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Self-efficacy Theory

Self-efficacy Theory

Confidence has been identified at the anecdotal and empirical level as an important construct in motivation. There is an assumption that behavioural outcomes influence self-efficacy and onwards to self-esteem. This reflects a ‘psychological consequences’ approach to self-efficacy. However, self-efficacy theory also supports the reciprocal nature of the relationship between efficacy perceptions and behaviour by stating that the behaviour will not be indulged in unless efficacy perceptions are sufficient. This is dealing with the motivational role of self-efficacy and will be the approach adopted here.

Bandura (1986) defines self-efficacy as:
“People’s judgement of their capabilities to organise and execute courses of action required to attain designated types of performances. It is concerned not with the skills one has but with judgements of what one can do with whatever skills one possesses.”

He differentiates between the beliefs related to the ability to carry out a particular behaviour (efficacy expectations) and beliefs as to whether the behaviour will produce a particular result (outcome expectations). For example, efficacy expectations may be the belief that one can successfully adhere to a programme of brisk walking five times a week for thirty minutes each. However, outcome expectations may refer to whether one believes that such activity will produce the weight loss that was desired when planning the activity. There are four main sources of information for efficacy beliefs
according to Bandura:

1. Prior success and performance attainment
This is thought to be the most powerful, since it is based on personal experience, but appraisal of such events is likely to influence expectations of future success. Attribution theory predicts that internal and stable causes of failure (such as lack of ability) are more likely to lead to debilitating and demotivating cognitions and negative emotions than factors which appear more changeable (such as lack of effort). Attributional factors may also be important in determining the extent that efficacy expectations gained in one context generalise to other contexts. Bandura (1986) suggests that some generalisation is likely and is predicted to be strongest in similar events to the original source of efficacy judgements. This is useful for the hypnotist, as it opens up the opportunity for generalising past successes on to the present challenge, and also allowing and encouraging development of progress through taking small steps towards a goal.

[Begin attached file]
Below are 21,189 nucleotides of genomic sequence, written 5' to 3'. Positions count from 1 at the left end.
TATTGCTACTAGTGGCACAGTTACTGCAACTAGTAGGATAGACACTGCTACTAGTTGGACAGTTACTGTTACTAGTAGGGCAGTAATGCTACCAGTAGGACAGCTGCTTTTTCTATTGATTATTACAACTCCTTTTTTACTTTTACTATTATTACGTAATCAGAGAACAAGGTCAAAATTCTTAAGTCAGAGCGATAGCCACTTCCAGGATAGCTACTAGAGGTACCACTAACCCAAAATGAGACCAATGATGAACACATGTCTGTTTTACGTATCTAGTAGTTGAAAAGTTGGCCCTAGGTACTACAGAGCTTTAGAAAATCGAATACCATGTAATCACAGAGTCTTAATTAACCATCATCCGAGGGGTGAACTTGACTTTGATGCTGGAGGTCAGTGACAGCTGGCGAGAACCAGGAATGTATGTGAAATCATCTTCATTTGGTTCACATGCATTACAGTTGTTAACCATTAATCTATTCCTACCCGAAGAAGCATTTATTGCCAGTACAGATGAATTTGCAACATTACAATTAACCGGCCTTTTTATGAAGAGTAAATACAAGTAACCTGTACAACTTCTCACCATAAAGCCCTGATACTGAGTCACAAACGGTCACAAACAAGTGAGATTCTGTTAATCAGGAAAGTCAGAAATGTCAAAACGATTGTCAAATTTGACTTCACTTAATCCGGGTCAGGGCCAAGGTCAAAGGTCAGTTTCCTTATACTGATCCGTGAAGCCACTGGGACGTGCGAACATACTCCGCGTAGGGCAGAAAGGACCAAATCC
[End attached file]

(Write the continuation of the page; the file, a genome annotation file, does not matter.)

2. Imitation and modelling
Observing others succeed or fail could affect subsequent efficacy beliefs, particularly if the individual has little or no prior experience to draw on. In the setting of the work of the hypnotist, this can most clearly be seen in the use of surface structure metaphors, but is also often the case where clients self-refer following the success of a friend.
3. Verbal and social persuasion
Depending on the source of such self-efficacy information, persuasion from others is likely to influence perceptions of self-efficacy. However, it is thought to be a relatively weak source in comparison
to the two already mentioned. The success of persuasion is also dependent on the realistic nature of the information. The hypno-psychotherapist has a role to play here. You can be the client’s
champion in their efforts to succeed, encouraging and supporting their efforts and self-efficacy.
4. Judgements of physiological states
The original theorising on SET was based on modifications of reactions to aversive events such as phobias (Bandura 1977). In such situations it was found that self-efficacy was related to how
one appraised internal physiological states such as heart rate. The hypno-psychotherapist’s role here is to help the client become aware of differences. You are in a unique position to do this, especially as the process of inducing hypnosis will in itself produce changes.

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